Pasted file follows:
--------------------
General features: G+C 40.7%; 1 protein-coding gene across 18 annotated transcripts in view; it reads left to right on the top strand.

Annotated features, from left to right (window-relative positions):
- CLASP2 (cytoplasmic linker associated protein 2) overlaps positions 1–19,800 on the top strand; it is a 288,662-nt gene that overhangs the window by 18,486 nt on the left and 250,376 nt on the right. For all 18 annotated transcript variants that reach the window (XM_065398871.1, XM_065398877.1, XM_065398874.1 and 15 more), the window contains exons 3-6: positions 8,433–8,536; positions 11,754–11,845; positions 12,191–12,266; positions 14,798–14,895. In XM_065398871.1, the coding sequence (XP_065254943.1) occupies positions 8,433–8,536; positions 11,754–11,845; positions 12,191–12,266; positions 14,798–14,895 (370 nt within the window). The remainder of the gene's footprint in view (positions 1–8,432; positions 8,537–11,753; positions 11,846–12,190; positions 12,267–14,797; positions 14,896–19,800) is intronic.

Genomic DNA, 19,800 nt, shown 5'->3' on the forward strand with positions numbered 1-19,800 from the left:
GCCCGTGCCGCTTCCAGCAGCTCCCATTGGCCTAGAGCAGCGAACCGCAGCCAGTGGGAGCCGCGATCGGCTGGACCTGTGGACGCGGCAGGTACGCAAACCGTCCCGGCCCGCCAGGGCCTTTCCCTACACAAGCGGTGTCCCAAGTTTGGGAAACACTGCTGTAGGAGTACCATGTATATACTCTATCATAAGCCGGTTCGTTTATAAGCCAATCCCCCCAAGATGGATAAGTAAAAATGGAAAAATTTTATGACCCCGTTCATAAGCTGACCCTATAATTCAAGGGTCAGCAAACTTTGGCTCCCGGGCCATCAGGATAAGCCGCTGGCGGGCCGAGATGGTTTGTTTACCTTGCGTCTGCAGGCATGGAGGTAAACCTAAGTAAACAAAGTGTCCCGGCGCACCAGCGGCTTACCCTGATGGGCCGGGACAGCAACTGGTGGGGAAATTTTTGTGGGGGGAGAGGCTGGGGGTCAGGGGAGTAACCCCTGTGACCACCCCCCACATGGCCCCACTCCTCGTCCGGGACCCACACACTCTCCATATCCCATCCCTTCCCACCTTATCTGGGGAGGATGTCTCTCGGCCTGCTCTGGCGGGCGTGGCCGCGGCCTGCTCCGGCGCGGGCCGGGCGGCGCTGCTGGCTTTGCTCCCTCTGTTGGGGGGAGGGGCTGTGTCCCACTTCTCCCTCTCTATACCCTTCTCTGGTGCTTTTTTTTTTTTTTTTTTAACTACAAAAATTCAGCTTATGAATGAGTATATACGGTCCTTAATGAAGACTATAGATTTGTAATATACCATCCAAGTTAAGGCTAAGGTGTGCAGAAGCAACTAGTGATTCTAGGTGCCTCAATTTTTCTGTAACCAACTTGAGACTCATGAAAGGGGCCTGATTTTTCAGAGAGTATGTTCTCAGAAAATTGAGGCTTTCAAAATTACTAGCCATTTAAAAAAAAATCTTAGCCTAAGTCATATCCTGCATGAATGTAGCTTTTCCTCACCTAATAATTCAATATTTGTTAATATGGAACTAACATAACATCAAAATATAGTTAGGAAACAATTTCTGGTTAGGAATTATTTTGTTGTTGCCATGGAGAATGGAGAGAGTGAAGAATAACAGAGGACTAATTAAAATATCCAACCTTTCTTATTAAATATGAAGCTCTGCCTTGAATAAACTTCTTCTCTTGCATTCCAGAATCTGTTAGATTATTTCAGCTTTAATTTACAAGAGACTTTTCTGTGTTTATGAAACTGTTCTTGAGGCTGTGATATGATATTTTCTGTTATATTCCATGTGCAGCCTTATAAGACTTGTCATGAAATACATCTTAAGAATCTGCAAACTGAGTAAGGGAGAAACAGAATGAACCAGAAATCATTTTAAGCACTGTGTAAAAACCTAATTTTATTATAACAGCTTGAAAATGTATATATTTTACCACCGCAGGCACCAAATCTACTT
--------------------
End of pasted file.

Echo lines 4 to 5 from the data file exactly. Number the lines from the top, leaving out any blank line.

Genomic DNA, 19,800 nt, shown 5'->3' on the forward strand with positions numbered 1-19,800 from the left:
GCCCGTGCCGCTTCCAGCAGCTCCCATTGGCCTAGAGCAGCGAACCGCAGCCAGTGGGAGCCGCGATCGGCTGGACCTGTGGACGCGGCAGGTACGCAAACCGTCCCGGCCCGCCAGGGCCTTTCCCTACACAAGCGGTGTCCCAAGTTTGGGAAACACTGCTGTAGGAGTACCATGTATATACTCTATCATAAGCCGGTTCGTTTATAAGCCAATCCCCCCAAGATGGATAAGTAAAAATGGAAAAATTTTATGACCCCGTTCATAAGCTGACCCTATAATTCAAGGGTCAGCAAACTTTGGCTCCCGGGCCATCAGGATAAGCCGCTGGCGGGCCGAGATGGTTTGTTTACCTTGCGTCTGCAGGCATGGAGGTAAACCTAAGTAAACAAAGTGTCCCGGCGCACCAGCGGCTTACCCTGATGGGCCGGGACAGCAACTGGTGGGGAAATTTTTGTGGGGGGAGAGGCTGGGGGTCAGGGGAGTAACCCCTGTGACCACCCCCCACATGGCCCCACTCCTCGTCCGGGACCCACACACTCTCCATATCCCATCCCTTCCCACCTTATCTGGGGAGGATGTCTCTCGGCCTGCTCTGGCGGGCGTGGCCGCGGCCTGCTCCGGCGCGGGCCGGGCGGCGCTGCTGGCTTTGCTCCCTCTGTTGGGGGGAGGGGCTGTGTCCCACTTCTCCCTCTCTATACCCTTCTCTGGTGCTTTTTTTTTTTTTTTTTTAACTACAAAAATTCAGCTTATGAATGAGTATATACGGTCCTTAATGAAGACTATAGATTTGTAATATACCATCCAAGTTAAGGCTAAGGTGTGCAGAAGCAACTAGTGATTCTAGGTGCCTCAATTTTTCTGTAACCAACTTGAGACTCATGAAAGGGGCCTGATTTTTCAGAGAGTATGTTCTCAGAAAATTGAGGCTTTCAAAATTACTAGCCATTTAAAAAAAAATCTTAGCCTAAGTCATATCCTGCATGAATGTAGCTTTTCCTCACCTAATAATTCAATATTTGTTAATATGGAACTAACATAACATCAAAATATAGTTAGGAAACAATTTCTGGTTAGGAATTATTTTGTTGTTGCCATGGAGAATGGAGAGAGTGAAGAATAACAGAGGACTAATTAAAATATCCAACCTTTCTTATTAAATATGAAGCTCTGCCTTGAATAAACTTCTTCTCTTGCATTCCAGAATCTGTTAGATTATTTCAGCTTTAATTTACAAGAGACTTTTCTGTGTTTATGAAACTGTTCTTGAGGCTGTGATATGATATTTTCTGTTATATTCCATGTGCAGCCTTATAAGACTTGTCATGAAATACATCTTAAGAATCTGCAAACTGAGTAAGGGAGAAACAGAATGAACCAGAAATCATTTTAAGCACTGTGTAAAAACCTAATTTTATTATAACAGCTTGAAAATGTATATATTTTACCACCGCAGGCACCAAATCTACTT